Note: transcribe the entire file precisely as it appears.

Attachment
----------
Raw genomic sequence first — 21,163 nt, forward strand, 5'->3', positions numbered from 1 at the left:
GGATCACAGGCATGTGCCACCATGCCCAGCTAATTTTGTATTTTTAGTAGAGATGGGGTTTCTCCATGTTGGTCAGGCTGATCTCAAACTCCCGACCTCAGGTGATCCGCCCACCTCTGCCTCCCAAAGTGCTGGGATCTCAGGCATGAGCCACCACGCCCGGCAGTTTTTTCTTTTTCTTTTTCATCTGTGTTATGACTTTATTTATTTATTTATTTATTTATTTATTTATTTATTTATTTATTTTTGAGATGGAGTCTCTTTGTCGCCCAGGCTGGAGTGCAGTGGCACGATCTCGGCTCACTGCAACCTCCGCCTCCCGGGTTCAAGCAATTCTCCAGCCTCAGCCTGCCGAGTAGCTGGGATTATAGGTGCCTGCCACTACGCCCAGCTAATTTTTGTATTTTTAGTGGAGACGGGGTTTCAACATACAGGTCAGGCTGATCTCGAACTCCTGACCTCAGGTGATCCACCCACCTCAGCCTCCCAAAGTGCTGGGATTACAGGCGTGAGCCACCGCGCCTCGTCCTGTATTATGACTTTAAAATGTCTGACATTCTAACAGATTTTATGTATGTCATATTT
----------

Raw genomic sequence first — 21,163 nt, forward strand, 5'->3', positions numbered from 1 at the left:
GGATCACAGGCATGTGCCACCATGCCCAGCTAATTTTGTATTTTTAGTAGAGATGGGGTTTCTCCATGTTGGTCAGGCTGATCTCAAACTCCCGACCTCAGGTGATCCGCCCACCTCTGCCTCCCAAAGTGCTGGGATCTCAGGCATGAGCCACCACGCCCGGCAGTTTTTTCTTTTTCTTTTTCATCTGTGTTATGACTTTATTTATTTATTTATTTATTTATTTATTTATTTATTTATTTATTTTTGAGATGGAGTCTCTTTGTCGCCCAGGCTGGAGTGCAGTGGCACGATCTCGGCTCACTGCAACCTCCGCCTCCCGGGTTCAAGCAATTCTCCAGCCTCAGCCTGCCGAGTAGCTGGGATTATAGGTGCCTGCCACTACGCCCAGCTAATTTTTGTATTTTTAGTGGAGACGGGGTTTCAACATACAGGTCAGGCTGATCTCGAACTCCTGACCTCAGGTGATCCACCCACCTCAGCCTCCCAAAGTGCTGGGATTACAGGCGTGAGCCACCGCGCCTCGTCCTGTATTATGACTTTAAAATGTCTGACATTCTAACAGATTTTATGTATGTCATATTT